This post is a demonstration of the topics presented in:
You don’t need to review those topics to enjoy this work, though they do offer some insight into the motivations for this piece.
Nothing but violet. Though the blizzard masked the world in white, the entire world in unison faded to violet, and soon to black. The day almost killed him, but the night was sure to finish him off.
Ahdab saw his arms and his the reins of his kuk, Ellora, but the snow masked most of her body. Ahdab wore layers upon layers of fleece and covered his face with it, but the winds bit deep into his skin regardless. His blistering feet stung with each step, but he was grateful to have any feeling in them at all.
Ellora had already proven herself just making it this far. No horse could withstand these temperatures or climb these slopes. The others had called him a fool for choosing her rather than a horse. A kuk could never match half the pace of a horse nor carry its thick bones and short legs half the distance a horse could. However, only in the summer could a horse hope to cross the Kiterra Mountains, and even then, the steep cliffs and densely packed spruces kept a horse from traveling any faster than a kuk might have anyway.
Ellora tugged on her reins and led Ahdab up a hill. In this direction, a faint orange flickering ahead breathed new life into Ahdab and Ellora and drove them to sprint onward with strength neither knew they had. A campfire! But nobody tending to it. Where had everyone gone?
Ellora nudged her nose against a short metal spike planted firmly in the ground near the fire. Ahdab inspected it, finding it buried in the snow quite deep. Another one just like it poked from the snow just one foot’s distance away. Several more formed a trail, with the fire to lure in travelers and the spikes to guide them to the inn. A building crafted from the wood stood not ten steps from the fire, but without the spikes, Ahdab may never have found it.
Ahdab kicked at the door, his numb arms too weak to knock. He turned back to the fire, wondering in his impatience whether the building had been abandoned. He knew, of course, somebody was tending to the fire else it would have gone out long ago.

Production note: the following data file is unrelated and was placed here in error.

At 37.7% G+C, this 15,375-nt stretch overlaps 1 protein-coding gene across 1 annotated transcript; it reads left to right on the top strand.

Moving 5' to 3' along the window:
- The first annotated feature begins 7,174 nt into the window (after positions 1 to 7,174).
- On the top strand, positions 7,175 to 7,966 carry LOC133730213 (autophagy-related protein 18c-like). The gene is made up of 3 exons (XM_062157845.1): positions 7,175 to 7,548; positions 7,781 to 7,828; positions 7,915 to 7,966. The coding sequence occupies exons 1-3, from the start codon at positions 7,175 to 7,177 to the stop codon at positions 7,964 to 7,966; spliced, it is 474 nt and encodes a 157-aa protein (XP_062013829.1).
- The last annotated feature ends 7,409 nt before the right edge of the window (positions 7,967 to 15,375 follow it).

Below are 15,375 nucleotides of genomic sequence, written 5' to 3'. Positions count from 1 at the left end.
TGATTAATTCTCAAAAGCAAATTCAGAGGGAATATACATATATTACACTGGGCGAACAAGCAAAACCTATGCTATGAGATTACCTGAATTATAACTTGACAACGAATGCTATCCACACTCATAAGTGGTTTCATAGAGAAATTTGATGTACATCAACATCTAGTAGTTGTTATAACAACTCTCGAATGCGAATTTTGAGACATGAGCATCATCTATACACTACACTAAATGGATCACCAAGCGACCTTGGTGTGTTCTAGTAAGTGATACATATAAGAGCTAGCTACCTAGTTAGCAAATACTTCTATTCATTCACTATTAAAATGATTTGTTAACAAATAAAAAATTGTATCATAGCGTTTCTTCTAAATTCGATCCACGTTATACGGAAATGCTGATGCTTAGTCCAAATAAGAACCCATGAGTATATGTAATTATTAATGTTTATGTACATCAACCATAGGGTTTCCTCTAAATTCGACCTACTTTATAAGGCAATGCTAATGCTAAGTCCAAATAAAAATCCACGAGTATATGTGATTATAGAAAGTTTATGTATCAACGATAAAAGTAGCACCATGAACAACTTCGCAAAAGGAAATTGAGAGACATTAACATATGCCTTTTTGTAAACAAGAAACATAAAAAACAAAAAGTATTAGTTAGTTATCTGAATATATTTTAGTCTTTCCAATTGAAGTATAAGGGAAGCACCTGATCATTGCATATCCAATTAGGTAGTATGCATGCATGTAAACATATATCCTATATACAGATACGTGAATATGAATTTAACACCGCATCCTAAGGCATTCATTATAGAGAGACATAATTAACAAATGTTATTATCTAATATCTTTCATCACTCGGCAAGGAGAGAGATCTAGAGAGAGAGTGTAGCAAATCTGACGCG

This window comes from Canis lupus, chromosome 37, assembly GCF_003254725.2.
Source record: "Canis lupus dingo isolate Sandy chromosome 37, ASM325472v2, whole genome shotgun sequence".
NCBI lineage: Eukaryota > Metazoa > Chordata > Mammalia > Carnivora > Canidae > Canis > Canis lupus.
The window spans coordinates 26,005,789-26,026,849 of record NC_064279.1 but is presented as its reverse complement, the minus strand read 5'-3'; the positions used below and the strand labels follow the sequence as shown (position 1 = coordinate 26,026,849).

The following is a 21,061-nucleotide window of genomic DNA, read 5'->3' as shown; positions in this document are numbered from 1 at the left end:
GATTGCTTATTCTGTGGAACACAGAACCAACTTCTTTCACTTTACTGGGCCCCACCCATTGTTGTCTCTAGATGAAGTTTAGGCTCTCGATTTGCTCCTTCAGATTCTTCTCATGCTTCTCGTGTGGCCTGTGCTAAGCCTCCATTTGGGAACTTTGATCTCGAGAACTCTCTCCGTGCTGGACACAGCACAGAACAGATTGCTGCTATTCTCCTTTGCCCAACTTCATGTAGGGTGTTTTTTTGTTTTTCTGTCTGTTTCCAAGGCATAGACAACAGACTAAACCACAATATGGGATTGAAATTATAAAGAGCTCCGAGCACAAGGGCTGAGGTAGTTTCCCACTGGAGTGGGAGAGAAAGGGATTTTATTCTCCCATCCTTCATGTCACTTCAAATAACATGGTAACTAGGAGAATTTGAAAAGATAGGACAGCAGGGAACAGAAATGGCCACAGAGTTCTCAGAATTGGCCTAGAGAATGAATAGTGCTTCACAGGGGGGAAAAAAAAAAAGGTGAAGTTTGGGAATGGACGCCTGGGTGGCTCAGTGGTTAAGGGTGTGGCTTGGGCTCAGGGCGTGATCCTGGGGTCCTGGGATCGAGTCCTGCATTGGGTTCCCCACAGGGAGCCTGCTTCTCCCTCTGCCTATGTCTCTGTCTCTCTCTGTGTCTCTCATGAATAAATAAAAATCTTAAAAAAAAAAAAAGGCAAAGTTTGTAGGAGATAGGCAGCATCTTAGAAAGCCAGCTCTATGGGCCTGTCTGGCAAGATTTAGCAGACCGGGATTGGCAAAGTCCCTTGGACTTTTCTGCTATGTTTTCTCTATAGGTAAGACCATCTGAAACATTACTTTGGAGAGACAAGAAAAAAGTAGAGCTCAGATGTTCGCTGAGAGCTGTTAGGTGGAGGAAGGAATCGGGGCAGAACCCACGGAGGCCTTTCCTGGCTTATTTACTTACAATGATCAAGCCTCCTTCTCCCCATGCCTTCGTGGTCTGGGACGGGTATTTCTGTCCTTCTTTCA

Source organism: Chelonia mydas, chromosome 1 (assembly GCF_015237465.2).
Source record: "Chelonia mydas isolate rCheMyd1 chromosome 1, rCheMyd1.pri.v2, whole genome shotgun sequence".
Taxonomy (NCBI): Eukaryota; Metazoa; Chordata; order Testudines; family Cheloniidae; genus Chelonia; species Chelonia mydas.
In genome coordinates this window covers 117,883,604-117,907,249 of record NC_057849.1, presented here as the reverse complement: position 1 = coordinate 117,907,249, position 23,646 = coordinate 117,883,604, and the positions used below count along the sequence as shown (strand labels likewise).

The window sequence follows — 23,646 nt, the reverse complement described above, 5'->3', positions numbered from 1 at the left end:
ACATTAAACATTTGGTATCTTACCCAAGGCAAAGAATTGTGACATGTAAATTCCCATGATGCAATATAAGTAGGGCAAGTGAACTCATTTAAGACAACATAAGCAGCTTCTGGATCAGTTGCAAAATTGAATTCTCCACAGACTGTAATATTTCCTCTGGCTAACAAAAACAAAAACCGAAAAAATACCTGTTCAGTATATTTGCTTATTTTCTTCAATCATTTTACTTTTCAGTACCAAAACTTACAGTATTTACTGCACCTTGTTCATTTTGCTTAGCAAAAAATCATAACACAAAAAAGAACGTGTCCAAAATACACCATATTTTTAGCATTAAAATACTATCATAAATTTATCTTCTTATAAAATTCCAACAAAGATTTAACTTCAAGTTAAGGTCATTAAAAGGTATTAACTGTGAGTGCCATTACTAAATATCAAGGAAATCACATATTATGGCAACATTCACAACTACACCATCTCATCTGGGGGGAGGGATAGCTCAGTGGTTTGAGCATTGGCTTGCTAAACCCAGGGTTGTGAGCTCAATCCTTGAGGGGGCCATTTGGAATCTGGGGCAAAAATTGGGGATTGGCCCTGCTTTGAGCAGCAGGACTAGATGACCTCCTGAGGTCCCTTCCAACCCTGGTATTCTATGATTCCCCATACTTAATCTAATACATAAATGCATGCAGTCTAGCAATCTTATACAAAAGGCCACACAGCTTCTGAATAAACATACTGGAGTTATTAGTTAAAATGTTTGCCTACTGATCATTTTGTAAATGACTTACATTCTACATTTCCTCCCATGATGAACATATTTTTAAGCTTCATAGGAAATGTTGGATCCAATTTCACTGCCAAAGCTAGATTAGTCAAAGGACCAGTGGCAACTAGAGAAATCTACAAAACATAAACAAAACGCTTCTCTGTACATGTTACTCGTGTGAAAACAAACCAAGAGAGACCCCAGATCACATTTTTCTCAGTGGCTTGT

The door cracked open and a child bundled up in fleece peeked in through. “Papa, traveler! And a kuk!”
A man called out from inside, “Well? Let ‘em in!”
After the child slid the door fully open, Ahdab hurried Ellora inside to keep from freezing the home’s inhabitants. The confused kuk neighed and whined about entering the enclosed space, but eventually decided she preferred this place to the cold. This was no inn, he realized, but a humble home. A couple and two children occupied the space on one side of the hearth, and a man on the other side sat on the ground next to his wooden pack.
“Tei,” the father said. “It’s your turn.”
“Mm.” The child who let inside Ahdab grabbed a chunk of chopped wood from a pile in the near corner and took it outside, shutting the door behind him.
Ahdab reached for the coin purse in his coat. “How much—.”
The mother held up a hand. “For the warmth, your company. For the food, your stories.”
Free? “A kind offer,” Ahdab said, “but what of Ellora? A stable nearby? She need not inconvenience you.”
“All life is sacred.”
“You will let my kuk and me stay at no charge? I have money from Mura and Amouk.”
“For the warmth, your company. For the food, your stories.”
“I understand.” Ahdab removed Ellora’s pack and carried it to the door. He shook the snow off outside and then set it beside Ellora. Heat from the hearth tickled his arms and cheeks out of numbness even before he took his place beside the other traveler. “My name is Ahdab,” he said.
“Mine’s Gin,” the other traveler said.
The freezing air and Tei reentered the home. “Thank you, Tei,” the father said. “Sorry for the interruption, Gin. Please, continue.”
Gin nodded. “So I was sayin’. There we was, leagues above the highest trees grew. I look left’n see Suiza, look right’n see Amouk. Ohn says he sees grass up ahead, but he seein’ things. We all of us call him crazy but he swears on his life and calls us crazy. Gods musta twisted his head ‘cause he takes off his clothes and says he’s burnin’ up.” He placed heavy emphasis on these last two words.
“Ohn was the first to go. Froze. But ya know what? His skin was burned. All ours was. Bundled up so the sun couldn’t see no skin, yet we hurt like day in the desert.” Gin rolled up his sleeves and held his arms out for the fire. Blisters and scabs covered where his skin had not turned purple.
“So we keep climbing, right? Shoom! Zed slips straight down in the snow. Not fallin’ frontward or backward. Straight down, like a hole just opens at his feet and drops ‘im to the bottom of the earth. Now we really panic. Coon and Eje, too, they slipped through.” Gin raise his arm up, fingers pointed down to imitate a human, and then dropped the hand down, sending the mimicry down to imaginary hell.